const Point point = points[iPoint];
        for (unsigned int iCluster = 0; iCluster < clusters.size(); ++iCluster)
            const Cluster& cluster = clusters[iCluster];
            const float distance = (cluster.centre - point).length();
            if (distance < nearestDistance)
                nearestIndex = iCluster;
                nearestDistance = distance;
        pointClusterIds[iPoint] = nearestIndex;

For each point, we iterate over all clusters and find the distance to the centre point of each of them. We then assign it to the nearast one.

Step 3: Recalculating the cluster centres

void recalculateClusterCentres()
    // Clear clusters
    for (auto& cluster : clusters)
        cluster.centre = Point(0.0f, 0.0f, 0.0f, 0.0f, 0.0f);
        cluster.numPoints = 0;
    // Calculate new cluster centres as avarage of points within cluster.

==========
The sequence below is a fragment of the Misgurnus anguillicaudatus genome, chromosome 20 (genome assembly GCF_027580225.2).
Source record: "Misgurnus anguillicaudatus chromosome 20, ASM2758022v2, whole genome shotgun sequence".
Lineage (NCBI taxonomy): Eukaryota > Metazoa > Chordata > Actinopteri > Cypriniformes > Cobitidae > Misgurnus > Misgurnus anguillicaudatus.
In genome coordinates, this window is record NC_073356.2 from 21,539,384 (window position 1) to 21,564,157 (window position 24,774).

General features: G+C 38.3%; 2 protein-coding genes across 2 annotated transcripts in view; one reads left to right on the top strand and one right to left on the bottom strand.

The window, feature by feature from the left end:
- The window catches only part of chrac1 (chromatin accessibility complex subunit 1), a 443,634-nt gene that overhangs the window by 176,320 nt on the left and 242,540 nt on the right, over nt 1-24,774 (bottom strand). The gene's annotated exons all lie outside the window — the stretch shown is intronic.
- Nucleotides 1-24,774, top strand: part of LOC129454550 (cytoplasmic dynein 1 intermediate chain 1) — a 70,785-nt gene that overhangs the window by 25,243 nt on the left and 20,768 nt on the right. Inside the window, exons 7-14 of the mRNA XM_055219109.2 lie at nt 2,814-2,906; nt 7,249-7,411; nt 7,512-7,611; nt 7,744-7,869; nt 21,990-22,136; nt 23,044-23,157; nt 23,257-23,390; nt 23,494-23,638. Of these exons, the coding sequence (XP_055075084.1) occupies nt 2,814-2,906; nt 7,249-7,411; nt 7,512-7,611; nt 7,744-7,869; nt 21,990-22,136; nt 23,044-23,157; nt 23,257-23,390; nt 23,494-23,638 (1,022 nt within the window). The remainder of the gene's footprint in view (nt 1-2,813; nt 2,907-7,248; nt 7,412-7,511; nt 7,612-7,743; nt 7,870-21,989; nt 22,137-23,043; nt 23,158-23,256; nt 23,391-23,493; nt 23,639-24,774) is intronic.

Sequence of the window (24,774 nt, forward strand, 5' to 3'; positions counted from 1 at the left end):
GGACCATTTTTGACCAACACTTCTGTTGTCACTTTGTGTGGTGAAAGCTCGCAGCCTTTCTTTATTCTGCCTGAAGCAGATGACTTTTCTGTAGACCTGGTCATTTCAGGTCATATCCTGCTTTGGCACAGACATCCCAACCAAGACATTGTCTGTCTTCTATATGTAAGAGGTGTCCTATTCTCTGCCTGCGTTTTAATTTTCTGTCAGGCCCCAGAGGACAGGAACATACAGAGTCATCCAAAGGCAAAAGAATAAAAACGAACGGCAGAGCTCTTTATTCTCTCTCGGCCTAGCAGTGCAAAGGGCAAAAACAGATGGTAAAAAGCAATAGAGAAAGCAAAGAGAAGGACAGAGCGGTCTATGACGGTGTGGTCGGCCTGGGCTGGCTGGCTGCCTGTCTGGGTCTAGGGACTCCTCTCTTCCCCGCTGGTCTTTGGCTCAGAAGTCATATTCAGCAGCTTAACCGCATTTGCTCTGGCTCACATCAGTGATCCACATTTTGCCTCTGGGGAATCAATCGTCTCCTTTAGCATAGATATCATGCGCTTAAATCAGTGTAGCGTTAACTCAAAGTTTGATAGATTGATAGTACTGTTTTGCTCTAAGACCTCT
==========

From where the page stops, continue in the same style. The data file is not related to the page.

for (size_t iPoint = 0; iPoint < points.size(); ++iPoint)
        const Point& point = points[iPoint];
        const unsigned int clusterIndex = pointClusterIds[iPoint];
        Cluster& cluster = clusters[clusterIndex];
        cluster.centre = cluster.centre + point;
    for (auto& cluster : clusters)
        cluster.centre = cluster.centre / static_cast<float>(cluster.numPoints);

Here we calculate the average position of all points inside of each cluster. We do it by accumulating the positions together in the cluster’s centre variable, and then divide the by the total number of points (numPoints) inside the cluster. These accumulated values will grow very big if we have many points. In that case you would need to either use a double precision float, or incrementally calculate the average cluster centre.